Mary asked how I learned web page design, and if I took any classes.
In 2001-2002, I decided after playing around online for a few years that I was an expert and bought a domain, this domain. I used a standard online template editor thing and my site looked something like this.
Then I started looking for programs that would let me create something myself, and tried to figure out how to upload it – where to upload it – and get it to display online. In 2003, my website went through several updates and changes while I taught myself html, tables, rollovers – with a WYSIWIG editor called IBM Websphere. It used to be very purple. I also used to have a gazillion pages that I had to hand code, upload, and make all the navigation work together on individual pages. Looking back on that? Ick.
In 2004, I went from green to my pumpkin/gold color I got another new look, with a new color. That has been my primary color palette since then, too. I was still in the table based layout thing, but I was finding sites and galleries that were using this thing called PHP. I had no idea what that was, so I started Googling it and trying to find a program that would let me write PHP in a WYSIWIG way, like IBM Websphere did with tables. I tried a couple of things – but quite honestly I just didn’t get it. I was blogging at the time on LiveJournal, so that didn’t help me learn anything at all – their templating system either assumed you knew PHP or gave you a variety of free themes to choose from. I switched over to Blogger, where I caught my first glimpse and understanding of how it all worked. How information is stored in a database and delivered through PHP code in the form of div tags and stylesheets – but once again, I ran into a brick wall, because I didn’t understand div tags or stylesheets, either.
I swear, you’d think I’d have given up by then – but no, I forged onward, determined to learn it (because I’m cheap, that’s why).
Somewhere along the line I Googled for templates. Themes. Designs. And I found some. And I studied them – and I started to develop a basic understanding of the role CSS played in how things displayed. I’ve always sortof known what the code meant, how it was supposed to work – I can read it just fine. I just didn’t know how to write it, or where it all stemmed from – where the master list with the shortcuts was kept.
I knew how to make graphics. That was not a big issue, although I did need to really get much more familiar with PSP to take my graphic design to the next level, too. (And I’ll keep going with that, getting Draw and Painter as I get more advanced.) I Google the things I want to learn, and look for tutorials online for some things – many of the things I just visualize in my head and make it happen.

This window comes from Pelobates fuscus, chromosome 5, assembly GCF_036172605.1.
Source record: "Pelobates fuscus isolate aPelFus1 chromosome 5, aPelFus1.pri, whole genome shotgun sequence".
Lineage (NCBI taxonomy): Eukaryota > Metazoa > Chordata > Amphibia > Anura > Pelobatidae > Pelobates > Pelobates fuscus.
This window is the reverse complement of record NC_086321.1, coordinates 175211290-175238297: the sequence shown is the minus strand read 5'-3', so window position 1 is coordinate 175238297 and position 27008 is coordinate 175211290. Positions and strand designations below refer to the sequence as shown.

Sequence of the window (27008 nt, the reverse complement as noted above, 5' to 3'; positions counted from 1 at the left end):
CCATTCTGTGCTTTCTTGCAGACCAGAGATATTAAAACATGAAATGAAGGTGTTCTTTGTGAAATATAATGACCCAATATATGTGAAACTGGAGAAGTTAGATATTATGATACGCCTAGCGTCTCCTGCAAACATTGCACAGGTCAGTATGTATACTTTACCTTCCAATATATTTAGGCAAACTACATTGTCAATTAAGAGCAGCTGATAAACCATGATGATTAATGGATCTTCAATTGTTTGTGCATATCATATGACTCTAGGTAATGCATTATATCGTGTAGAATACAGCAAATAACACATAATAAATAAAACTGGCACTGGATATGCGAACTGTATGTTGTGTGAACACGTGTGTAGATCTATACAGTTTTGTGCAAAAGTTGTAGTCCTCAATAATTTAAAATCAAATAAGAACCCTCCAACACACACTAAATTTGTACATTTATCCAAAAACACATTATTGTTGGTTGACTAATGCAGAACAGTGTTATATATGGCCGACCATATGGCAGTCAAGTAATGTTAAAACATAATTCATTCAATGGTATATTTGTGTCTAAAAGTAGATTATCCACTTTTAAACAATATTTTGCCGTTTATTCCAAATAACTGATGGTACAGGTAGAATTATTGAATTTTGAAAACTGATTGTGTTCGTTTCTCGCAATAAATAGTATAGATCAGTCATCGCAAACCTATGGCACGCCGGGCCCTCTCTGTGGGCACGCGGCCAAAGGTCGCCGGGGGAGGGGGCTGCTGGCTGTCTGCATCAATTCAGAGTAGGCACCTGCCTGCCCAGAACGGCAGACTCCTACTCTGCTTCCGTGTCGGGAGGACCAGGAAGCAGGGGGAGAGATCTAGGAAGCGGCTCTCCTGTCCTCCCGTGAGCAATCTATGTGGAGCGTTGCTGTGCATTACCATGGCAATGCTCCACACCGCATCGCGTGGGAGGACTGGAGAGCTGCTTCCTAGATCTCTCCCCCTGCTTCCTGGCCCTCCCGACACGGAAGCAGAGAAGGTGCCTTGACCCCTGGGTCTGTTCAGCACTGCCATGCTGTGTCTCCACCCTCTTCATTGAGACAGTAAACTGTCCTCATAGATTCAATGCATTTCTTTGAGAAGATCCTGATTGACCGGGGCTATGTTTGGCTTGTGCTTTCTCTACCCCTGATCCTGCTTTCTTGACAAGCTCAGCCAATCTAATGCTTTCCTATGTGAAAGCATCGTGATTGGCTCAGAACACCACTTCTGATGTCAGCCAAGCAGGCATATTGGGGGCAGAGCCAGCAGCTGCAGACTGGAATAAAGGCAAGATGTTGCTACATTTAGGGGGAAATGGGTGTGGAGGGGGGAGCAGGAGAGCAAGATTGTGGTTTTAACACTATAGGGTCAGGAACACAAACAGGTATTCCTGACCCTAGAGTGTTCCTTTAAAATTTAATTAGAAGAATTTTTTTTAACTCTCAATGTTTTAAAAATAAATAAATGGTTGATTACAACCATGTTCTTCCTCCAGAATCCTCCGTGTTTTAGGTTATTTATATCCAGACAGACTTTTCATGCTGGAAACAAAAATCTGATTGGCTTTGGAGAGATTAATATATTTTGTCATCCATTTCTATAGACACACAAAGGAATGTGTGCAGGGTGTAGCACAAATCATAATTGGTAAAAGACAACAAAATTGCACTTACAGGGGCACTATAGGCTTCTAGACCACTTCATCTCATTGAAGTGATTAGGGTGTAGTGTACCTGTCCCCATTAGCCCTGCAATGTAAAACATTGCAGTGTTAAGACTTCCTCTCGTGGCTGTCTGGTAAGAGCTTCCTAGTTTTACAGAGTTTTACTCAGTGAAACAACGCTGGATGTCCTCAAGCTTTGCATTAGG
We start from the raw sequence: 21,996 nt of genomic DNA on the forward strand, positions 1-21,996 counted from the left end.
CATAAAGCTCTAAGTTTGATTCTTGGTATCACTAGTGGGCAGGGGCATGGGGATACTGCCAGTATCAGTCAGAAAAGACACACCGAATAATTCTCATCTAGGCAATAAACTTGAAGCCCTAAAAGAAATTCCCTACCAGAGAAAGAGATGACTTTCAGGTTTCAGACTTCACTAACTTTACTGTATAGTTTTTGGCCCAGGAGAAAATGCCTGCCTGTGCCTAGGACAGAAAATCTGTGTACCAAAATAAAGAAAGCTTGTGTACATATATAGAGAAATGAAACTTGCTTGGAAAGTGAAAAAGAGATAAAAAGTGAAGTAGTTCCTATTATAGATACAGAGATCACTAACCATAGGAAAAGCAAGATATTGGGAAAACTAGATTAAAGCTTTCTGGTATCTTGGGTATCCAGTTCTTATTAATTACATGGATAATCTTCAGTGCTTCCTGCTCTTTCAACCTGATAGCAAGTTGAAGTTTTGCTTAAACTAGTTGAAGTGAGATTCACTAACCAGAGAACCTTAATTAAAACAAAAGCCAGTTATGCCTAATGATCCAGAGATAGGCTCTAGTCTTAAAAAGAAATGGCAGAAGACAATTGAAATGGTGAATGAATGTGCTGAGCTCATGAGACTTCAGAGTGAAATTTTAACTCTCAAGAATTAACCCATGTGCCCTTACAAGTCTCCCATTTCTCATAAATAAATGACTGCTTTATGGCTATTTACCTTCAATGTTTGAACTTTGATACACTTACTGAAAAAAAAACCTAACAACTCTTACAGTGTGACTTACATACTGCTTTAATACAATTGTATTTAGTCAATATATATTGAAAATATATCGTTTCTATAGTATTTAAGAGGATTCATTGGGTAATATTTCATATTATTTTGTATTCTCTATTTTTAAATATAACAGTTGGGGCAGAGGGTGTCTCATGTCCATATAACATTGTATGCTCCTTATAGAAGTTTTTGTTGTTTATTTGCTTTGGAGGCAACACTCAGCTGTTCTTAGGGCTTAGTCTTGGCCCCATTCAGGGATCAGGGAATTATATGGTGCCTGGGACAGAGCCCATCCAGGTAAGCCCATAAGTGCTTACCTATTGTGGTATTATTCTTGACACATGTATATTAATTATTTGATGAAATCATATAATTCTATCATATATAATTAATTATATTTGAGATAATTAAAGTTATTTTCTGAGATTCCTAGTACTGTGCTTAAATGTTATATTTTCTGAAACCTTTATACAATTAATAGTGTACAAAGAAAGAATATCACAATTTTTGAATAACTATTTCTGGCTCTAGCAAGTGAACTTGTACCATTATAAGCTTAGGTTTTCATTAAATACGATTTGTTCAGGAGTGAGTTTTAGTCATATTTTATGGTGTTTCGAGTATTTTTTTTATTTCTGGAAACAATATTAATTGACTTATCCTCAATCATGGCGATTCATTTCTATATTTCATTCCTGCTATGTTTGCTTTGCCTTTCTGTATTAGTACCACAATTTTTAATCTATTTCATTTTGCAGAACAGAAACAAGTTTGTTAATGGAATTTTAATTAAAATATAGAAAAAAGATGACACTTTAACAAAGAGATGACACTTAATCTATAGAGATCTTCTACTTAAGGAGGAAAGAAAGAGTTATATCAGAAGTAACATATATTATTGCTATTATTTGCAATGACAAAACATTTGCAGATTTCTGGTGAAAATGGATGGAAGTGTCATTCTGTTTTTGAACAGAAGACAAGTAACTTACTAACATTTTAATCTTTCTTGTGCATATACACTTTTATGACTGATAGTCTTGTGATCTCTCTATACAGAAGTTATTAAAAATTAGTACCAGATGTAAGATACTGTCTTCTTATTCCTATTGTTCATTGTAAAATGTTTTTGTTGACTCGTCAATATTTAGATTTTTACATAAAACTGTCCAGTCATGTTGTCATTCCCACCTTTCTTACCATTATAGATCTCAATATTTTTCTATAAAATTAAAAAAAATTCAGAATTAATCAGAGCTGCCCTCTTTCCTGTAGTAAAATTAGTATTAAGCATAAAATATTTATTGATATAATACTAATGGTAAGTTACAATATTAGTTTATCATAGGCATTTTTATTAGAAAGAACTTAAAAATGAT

The next challenge was that I needed to make the whole design as a graphic first, and then *know* as I was designing in PSP how I would cut the graphics up into little pieces and how they would come together in the stylesheet. I needed to incorporate the PHP, knowing what information that code was calling to pull into what space and where, and how to wrap something pretty looking around that information.
I’m a hands on kind of girl. I bought CSS Mastery and refer to it on occasion, but most of the time I teach myself as I’m creating it, live on my design blog. (Another resource: CSS for Dummies) I have another installation of WordPress where I code up all of my graphics, tweak them, and write the stylesheet. I did refer to other stylesheets for a while, and I also was fortunate enough to find a mentor in Lisa – after I taught myself the basics and could stand on my own 10 fingers most of the time. I also did some free designs to get more familiar with stylesheets – but you really do need to be careful about doing things for free, because you might find some people expecting things for free once you’ve got yourself established.
Thankfully, there’s a wealth of information available to learn from all over the internet that offer up free information. I have a bunch of them linked on under design resources, and I am more than happy to share my resources with anyone willing to try to figure things out and learn it themselves.
As for my current status, I’m still learning. I feel much more comfortable now with what I know – but I also know that I don’t know it all, and probably never will. At the rate things change and grow on the internet, that is an impossibility – but I am determined to stay current (and browser upgrades will force me to do that), and determined to continue growing and maturing with the code.